Politico points out the potential for foreign companies to participate in lobbying and elections in the US.
On its face, the 5-4 ruling appears to permit the U.S. subsidiaries of foreign companies to take out or support ads for or against candidates, just as other U.S. corporations may now do.
In other words, even if Sony Corp. in Japan couldn’t spend money directly for or against a candidate, the electronics company’s American-based subsidiaries could. And that’s got some conservatives upset, fearful of the influence of foreign money on U.S. politics.
“The court has, in effect, legalized foreign governments and foreign corporations to participate in our electoral politics,” said Pat Choate, an author and former Reform Party candidate for vice president. “It’ll happen instantaneously. It’ll happen in the 2010 elections. … The Japanese corporations, the European corporations will do it instantly through American subsidiaries.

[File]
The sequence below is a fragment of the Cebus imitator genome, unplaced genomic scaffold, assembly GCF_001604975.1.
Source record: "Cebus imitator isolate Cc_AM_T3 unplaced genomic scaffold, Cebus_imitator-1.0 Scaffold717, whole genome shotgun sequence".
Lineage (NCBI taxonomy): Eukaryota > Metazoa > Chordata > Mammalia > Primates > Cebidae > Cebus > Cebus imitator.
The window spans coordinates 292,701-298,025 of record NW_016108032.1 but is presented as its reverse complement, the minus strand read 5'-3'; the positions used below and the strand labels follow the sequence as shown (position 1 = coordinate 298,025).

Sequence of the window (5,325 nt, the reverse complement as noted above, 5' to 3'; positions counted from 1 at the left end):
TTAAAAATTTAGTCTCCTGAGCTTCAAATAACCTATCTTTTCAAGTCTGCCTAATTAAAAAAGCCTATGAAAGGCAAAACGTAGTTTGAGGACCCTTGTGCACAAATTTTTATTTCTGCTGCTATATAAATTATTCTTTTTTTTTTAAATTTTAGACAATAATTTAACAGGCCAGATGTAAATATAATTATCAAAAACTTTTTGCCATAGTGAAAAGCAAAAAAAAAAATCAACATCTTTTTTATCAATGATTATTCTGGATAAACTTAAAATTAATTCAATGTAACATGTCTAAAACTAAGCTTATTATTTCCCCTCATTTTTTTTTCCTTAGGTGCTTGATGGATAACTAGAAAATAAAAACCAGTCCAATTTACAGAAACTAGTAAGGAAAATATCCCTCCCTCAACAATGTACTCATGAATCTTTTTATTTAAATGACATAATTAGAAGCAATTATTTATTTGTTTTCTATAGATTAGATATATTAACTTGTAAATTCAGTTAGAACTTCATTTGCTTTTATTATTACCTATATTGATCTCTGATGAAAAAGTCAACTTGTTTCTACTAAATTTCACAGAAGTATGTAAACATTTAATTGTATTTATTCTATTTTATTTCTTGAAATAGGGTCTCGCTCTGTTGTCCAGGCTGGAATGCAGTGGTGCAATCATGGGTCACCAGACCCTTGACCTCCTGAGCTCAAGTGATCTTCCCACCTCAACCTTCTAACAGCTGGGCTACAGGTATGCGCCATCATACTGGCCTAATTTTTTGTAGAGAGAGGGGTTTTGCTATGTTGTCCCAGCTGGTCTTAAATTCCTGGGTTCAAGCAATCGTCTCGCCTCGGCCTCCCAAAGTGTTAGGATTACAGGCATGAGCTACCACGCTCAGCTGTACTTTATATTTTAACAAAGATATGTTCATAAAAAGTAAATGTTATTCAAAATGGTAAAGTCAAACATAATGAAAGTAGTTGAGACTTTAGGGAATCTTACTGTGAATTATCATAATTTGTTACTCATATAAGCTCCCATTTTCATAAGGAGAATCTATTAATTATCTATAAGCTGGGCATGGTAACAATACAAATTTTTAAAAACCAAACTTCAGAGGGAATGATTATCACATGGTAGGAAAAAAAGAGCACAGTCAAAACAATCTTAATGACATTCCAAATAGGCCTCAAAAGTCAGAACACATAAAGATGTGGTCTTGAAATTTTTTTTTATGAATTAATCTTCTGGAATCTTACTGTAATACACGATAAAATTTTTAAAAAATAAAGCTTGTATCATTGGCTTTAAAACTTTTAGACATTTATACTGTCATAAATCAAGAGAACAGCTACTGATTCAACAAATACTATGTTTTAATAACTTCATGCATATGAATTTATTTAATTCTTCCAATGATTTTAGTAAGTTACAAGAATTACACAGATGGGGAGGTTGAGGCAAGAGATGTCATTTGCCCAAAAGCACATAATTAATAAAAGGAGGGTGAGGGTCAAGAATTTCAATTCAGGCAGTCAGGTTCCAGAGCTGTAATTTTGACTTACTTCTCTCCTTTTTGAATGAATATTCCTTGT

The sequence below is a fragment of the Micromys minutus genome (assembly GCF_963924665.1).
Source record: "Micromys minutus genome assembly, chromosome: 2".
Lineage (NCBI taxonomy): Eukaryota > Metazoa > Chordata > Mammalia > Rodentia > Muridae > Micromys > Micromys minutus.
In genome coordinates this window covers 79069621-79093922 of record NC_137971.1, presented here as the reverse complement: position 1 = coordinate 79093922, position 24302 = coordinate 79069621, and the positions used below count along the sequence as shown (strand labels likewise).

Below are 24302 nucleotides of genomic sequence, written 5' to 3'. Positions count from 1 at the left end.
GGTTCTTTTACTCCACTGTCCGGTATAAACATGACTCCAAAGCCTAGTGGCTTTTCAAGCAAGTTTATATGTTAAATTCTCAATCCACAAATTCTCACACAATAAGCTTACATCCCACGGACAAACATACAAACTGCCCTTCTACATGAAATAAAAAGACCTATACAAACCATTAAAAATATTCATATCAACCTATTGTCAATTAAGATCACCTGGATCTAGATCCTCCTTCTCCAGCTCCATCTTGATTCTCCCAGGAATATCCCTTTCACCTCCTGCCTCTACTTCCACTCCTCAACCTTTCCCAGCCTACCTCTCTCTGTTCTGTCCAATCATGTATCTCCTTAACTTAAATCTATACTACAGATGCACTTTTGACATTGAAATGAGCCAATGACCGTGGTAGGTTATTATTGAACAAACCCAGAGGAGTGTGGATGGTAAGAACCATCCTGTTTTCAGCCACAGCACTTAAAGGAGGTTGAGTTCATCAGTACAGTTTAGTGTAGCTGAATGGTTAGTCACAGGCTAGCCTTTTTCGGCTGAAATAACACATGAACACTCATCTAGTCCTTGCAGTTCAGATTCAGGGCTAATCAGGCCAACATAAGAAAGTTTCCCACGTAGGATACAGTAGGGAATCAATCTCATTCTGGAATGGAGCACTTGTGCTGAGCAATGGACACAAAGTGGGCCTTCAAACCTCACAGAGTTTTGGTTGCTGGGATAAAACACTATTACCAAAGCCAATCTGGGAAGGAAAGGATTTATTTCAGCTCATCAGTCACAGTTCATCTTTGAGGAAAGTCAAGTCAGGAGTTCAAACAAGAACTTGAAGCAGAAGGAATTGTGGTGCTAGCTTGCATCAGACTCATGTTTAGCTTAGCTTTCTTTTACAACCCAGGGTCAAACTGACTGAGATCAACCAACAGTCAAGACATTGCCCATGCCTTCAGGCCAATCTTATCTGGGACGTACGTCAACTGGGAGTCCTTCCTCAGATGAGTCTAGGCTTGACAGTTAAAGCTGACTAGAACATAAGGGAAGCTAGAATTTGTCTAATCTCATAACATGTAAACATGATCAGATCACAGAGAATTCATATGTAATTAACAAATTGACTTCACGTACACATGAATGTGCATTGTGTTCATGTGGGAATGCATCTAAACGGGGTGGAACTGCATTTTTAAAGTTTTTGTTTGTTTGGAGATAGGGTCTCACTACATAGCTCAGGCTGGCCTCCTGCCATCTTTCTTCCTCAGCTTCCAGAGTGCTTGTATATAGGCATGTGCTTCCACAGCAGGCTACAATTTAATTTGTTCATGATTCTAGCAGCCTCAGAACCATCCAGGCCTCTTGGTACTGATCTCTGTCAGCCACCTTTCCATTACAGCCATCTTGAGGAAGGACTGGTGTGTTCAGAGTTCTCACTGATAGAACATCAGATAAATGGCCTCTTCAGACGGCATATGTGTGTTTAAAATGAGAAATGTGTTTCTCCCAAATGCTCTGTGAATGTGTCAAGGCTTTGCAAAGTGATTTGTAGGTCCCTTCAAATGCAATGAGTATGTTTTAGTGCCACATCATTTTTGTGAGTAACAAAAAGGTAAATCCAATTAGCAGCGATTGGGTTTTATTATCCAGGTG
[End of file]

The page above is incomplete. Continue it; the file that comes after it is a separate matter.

In an apparent dig at the originalists in the majority, Stevens said throwing U.S. political campaigns open to foreigners would have upset the Founding Fathers. “The notion that Congress might lack the authority to distinguish foreigners from citizens in the regulation of electioneering would certainly have surprised the Framers, whose ‘obsession with foreign influence derived from a fear that foreign powers and individuals had no basic investment in the well-being of the country,’” Stevens wrote, quoting a law review article from Fordham professor Zephyr Teachout.